Coordinator of the disability division, Thomas Motingwa said it is unfortunate that some members of our society still treat People Living With Disabilities (PLWDs), as second-class citizens. He said the prevalence perception is that they do not engage in romantic relationships, which is in fact untrue. “This makes the relationship between disability, HIV/AIDS and poverty a very extreme one and difficult to tackle,” he said.
Motingwa further said the situation is exacerbated by lack of inclusive informational and educational material targeted at the multifaceted disabilities. He described disability as a double burden for women due to the fact that women without disability are having it hard already. Motingwa said it was important to have intensified efforts to empower women living with disabilities given the double stigma that they are faced with. “Women with disabilities still experience double stigma and the time is now for them to be empowered so that they enjoy their right,” he said.
Motingwa stressed that for women the situation was peculiar. “If those considered normal women can put on their stilettos and convene a high level rights meet in Beijing, what about that woman with hearing impairment in a far off corner of this country?” he asked. Motingwa however commended government for showing commitment to strive to address challenges facing people living with disability. He urged for accelerated education on the different forms of disability. “Imagine how much stronger the world would be if we were aware of the different disabilities,” he said. The rights of persons with disabilities in Botswana and around the world would be respect, protected and fulfilled, he added. Motingwa said people with disabilities would have plenty opportunities they deserve to generate ideas and inspire others.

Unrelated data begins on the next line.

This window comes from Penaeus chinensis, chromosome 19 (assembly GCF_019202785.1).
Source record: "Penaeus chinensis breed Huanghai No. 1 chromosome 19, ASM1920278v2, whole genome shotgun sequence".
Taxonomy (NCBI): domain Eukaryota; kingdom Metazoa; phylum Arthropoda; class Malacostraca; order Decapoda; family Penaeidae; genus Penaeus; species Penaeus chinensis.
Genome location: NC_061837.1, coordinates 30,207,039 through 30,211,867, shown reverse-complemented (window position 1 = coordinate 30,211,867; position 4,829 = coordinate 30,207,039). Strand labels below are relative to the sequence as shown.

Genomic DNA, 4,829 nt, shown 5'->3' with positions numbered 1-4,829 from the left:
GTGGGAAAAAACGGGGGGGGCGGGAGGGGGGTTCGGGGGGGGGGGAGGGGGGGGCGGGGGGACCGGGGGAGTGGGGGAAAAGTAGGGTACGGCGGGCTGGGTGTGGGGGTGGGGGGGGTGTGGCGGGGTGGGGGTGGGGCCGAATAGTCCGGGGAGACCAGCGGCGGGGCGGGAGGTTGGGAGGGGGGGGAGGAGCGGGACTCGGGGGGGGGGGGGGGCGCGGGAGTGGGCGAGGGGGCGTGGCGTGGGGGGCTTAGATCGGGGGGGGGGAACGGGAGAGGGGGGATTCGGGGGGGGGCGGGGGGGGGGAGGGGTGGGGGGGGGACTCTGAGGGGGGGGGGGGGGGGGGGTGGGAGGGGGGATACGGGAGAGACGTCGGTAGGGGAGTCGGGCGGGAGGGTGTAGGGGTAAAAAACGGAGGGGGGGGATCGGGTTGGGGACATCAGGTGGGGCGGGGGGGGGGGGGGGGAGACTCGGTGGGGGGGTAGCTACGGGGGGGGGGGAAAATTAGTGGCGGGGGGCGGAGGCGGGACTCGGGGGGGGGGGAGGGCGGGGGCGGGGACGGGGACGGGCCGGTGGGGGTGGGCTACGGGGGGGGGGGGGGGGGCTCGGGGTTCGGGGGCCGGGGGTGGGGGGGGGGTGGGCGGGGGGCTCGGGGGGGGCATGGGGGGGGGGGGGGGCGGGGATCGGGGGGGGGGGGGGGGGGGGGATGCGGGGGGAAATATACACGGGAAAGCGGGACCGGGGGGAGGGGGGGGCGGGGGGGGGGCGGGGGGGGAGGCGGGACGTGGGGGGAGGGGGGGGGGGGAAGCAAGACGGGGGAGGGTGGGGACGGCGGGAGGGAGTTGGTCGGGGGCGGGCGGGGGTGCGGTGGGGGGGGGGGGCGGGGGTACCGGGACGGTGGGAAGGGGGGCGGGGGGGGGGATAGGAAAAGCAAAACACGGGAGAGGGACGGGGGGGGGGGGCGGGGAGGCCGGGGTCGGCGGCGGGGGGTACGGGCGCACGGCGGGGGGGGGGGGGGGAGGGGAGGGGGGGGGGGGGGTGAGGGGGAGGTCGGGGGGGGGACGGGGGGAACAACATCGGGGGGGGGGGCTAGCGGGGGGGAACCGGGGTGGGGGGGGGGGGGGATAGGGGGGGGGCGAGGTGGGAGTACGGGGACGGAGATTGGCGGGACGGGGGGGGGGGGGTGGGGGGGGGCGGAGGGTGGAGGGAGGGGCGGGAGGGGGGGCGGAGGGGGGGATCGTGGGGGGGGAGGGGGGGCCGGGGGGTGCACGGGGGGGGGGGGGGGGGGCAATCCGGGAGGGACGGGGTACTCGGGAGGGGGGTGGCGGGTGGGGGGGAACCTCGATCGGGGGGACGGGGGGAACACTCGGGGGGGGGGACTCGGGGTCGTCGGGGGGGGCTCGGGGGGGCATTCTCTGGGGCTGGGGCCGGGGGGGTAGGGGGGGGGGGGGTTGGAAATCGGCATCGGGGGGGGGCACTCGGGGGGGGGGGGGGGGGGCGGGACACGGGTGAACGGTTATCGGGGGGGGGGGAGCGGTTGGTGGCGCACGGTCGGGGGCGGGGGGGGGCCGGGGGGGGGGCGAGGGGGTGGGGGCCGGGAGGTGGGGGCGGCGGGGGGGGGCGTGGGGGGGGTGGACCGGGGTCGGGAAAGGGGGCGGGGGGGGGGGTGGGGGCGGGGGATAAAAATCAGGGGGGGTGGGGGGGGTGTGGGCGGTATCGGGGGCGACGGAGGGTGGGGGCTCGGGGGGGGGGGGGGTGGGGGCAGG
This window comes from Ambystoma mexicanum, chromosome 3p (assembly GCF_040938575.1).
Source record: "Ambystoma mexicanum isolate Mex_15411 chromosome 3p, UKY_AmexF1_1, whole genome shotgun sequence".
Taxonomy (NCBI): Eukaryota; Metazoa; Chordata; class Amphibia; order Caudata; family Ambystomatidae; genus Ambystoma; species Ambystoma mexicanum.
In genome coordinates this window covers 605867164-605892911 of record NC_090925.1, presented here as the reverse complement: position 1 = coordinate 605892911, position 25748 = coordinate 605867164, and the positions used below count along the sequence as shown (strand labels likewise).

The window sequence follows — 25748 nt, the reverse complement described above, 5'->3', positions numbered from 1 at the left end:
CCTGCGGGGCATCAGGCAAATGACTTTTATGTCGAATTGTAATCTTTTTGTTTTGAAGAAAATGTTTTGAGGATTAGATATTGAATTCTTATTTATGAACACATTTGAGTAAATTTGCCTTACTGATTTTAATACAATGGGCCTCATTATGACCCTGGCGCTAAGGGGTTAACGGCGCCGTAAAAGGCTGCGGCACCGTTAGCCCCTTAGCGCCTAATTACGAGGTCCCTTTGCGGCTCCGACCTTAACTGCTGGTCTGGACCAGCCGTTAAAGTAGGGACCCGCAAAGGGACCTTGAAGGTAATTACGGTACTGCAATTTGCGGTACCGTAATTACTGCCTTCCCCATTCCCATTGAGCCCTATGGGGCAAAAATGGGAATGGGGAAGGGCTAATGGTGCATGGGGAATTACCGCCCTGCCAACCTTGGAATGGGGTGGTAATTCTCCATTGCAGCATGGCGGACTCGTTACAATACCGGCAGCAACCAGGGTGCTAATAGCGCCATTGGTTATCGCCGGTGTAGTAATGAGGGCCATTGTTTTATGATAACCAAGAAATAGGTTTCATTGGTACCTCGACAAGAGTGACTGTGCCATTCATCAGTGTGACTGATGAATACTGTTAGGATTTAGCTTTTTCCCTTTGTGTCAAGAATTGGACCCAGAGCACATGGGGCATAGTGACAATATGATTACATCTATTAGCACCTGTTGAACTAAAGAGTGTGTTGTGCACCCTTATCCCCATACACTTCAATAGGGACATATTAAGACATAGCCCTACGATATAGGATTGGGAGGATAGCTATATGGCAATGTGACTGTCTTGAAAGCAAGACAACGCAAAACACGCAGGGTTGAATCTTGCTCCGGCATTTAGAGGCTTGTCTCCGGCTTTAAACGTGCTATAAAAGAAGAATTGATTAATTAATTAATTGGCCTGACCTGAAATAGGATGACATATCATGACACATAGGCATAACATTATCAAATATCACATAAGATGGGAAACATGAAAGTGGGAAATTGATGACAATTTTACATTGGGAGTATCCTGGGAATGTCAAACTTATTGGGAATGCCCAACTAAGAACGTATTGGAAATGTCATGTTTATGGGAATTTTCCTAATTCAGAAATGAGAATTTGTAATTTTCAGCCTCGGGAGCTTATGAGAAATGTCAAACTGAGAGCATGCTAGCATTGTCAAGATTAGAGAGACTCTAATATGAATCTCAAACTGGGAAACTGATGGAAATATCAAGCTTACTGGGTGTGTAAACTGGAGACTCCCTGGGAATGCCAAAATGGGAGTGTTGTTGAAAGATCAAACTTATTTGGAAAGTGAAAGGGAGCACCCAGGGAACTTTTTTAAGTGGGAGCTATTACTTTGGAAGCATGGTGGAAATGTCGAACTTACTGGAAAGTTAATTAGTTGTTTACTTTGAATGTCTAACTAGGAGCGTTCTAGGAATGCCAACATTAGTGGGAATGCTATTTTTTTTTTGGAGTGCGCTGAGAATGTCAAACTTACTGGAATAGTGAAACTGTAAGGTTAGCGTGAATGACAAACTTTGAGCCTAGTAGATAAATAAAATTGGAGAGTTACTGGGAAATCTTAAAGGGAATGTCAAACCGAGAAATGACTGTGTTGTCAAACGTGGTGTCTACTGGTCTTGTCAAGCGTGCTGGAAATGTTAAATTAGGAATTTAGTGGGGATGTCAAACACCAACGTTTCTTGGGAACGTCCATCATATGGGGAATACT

“We have an obligation to work harder to demystify disabilities and weed out negative attitudes so that we can have a nation where PLWDs have equal opportunities like the rest of the citizens,” he said.
The objective of the workshop was to promote objective disability awareness in Botswana and practical solutions to pertinent challenges that PLWDs face.
The NGO publicity secretary said the forum was a result of the worrisome status quo of disability awareness among Botswana citizens and concerned around invisible disabilities, as well as to promote a culture where targeted interventions are designed for peculiar disabilities. The event covered a wide range of topics such as learning disabilities, HIV/ AIDS and disabilities, as well as disability etiquette.
- See more at: http://www.mmegi.bw/index.php?aid=52568&dir=2015/july/13#sthash.KCd1MEnj.dpuf3
LITTLE GUIDANCE ON ACCESS TO JUSTICE FOR DISABLED WORRIES STATE
Times of Zambia-
Published On July 15, 2015 ≫ 160 Views≫ By Hildah Lumba ≫ Latest News, Stories
By ADRIAN MWANZA -
HOME Affairs Minister Davies Mwila says the Government is concerned with the low guidance available for people living with psychosocial disabilities to allow them access to justice.